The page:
A number of different thiols and disulfides self-assembled on polycrystalline gold surfaceshave been studied using mainly AlKα-excited X-ray Photoelectron Spectroscopy (XPS), but also Fourier Transform Infrared Spectroscopy (FTIR), Ellipsometry, Contact Angles (CA), Voltammetry and Temperature Programmed Desorption (TPD).
Evidence is presented in this thesis that the presence of disulfides in long chain thiolatefilms reported earlier is due to radiation damage from the X-rays used in the X-rayspectroscopies. The disulfide formation arises as a consequence of interchain crosslinkingnear the thiolate head group. The process is described as a one-step event where an alkane chain C-W bond is ruptured and the remaining carbon reacts with a neighboring chain to form the cross link These results are taken into account in the subsequent research.
The occurrence of a low-binding energy shifted sulfur peak at 161.3 eV in films of cystamine and cysteamine is discussed, along with a thorough characterization of these short chain assemblies. The low binding energy component occurs as a result of an increase of the coordination number of sulfur to the gold atoms in the substrate. The film is shown to be polar, with an affinity for oxygen at the film/contamination interface.
Long chain thiols self-assembled on gold have been shown to be ideal for biosensor applications, and a novel technique for producing gradients of ω-substituted thiol films is evaluated from an XPS point of view. The gradients are 5-6 mm wide, and the coverage is at most 3% lower in the gradient than in the pure monolayers.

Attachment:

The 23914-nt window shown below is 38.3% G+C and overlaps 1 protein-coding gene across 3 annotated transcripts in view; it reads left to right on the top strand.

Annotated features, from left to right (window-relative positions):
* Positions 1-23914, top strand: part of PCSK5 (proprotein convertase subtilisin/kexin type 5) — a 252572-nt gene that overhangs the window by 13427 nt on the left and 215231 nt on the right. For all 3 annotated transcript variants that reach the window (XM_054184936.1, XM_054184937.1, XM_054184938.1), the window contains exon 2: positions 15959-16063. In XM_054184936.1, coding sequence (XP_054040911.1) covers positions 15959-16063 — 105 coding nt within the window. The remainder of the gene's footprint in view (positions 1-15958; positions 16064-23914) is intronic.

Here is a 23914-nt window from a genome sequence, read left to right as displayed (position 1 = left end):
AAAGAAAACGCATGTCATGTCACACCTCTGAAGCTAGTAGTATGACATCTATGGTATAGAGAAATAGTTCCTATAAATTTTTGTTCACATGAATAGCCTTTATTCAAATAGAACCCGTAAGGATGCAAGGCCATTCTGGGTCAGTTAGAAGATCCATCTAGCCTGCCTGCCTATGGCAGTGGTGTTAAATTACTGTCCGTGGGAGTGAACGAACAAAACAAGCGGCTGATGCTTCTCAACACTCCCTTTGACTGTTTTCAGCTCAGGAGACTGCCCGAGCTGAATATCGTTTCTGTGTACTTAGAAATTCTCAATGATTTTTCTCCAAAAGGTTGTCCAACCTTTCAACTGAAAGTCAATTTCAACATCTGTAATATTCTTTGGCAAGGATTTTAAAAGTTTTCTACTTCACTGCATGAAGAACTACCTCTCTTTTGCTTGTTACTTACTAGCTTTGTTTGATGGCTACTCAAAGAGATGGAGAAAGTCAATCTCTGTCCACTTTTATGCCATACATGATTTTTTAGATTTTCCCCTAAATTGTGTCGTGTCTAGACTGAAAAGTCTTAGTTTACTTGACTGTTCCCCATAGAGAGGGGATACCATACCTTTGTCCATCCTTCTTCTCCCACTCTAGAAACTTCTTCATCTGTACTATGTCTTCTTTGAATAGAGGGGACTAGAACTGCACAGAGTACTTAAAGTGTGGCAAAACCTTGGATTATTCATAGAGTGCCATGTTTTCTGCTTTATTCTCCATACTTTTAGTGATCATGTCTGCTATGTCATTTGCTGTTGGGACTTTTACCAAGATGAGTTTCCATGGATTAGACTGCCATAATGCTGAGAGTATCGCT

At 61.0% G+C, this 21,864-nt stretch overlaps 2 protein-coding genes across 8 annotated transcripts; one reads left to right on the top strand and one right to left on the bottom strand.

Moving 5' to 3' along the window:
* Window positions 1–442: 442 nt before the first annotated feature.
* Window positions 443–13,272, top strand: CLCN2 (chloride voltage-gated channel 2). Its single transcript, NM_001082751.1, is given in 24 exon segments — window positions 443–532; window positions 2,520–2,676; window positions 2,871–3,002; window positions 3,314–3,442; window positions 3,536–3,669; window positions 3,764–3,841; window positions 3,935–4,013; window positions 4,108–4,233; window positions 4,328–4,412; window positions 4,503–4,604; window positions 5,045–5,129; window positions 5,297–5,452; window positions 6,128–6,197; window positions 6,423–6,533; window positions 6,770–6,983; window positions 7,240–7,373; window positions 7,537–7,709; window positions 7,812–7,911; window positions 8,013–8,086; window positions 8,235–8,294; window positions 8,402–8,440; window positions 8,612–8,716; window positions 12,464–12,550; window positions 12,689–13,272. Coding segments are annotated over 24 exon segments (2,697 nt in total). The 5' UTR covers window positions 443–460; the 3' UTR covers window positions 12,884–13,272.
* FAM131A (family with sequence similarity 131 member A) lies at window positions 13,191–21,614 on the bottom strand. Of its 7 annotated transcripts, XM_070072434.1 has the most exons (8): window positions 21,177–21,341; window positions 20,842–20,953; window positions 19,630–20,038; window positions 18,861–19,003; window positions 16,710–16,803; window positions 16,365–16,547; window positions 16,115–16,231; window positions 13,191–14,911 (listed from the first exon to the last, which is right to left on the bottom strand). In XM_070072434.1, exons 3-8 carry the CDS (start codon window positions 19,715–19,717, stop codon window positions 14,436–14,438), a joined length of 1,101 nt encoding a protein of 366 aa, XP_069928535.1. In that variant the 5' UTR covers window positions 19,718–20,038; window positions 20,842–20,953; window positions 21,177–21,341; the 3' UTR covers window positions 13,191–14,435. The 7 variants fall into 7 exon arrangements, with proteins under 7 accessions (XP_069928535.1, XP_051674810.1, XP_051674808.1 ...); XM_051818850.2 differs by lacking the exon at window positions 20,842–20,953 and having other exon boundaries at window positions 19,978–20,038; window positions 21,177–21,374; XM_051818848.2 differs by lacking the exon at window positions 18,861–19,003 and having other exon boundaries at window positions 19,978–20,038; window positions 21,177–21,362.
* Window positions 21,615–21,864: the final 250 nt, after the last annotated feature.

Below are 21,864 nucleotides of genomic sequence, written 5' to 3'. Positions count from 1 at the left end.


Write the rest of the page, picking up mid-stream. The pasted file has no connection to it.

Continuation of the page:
Mixed monolayers can be used as models for biological membranes. One such system is presented here, using a mixture of 11-mercaptoundecanoic acid (MUA) and thiocholesterol (cholest-5-ene-3 β-thiol, TC). TC is found to dominate for short adsorption times, but for long immersion times, the MUA overtakes the TC.
Finally, two systems with a potential application in nanoelectronics are presented, α-functionalized terthiophenes (one long-chain thiol analogue and one disulfide) and thio-ethylpyrroles (l-(2-thioethyl)pyrrole, 1-TEP and 3-(2-thioethyl)pyrrole, 3-TEP) on gold. The thiophenes are shown to form dense and well-ordered films. The 1-TEP adsorb as intact molecules, whereas the 3-TEP lose the pyrrole ring upon adsorption.
Uppsala: Acta Universitatis Upsaliensis , 1999. , 66 p.
1999-02-19, Siegbahn Lecture hall, Department of Physics, Uppsala University, Uppsala, 10:15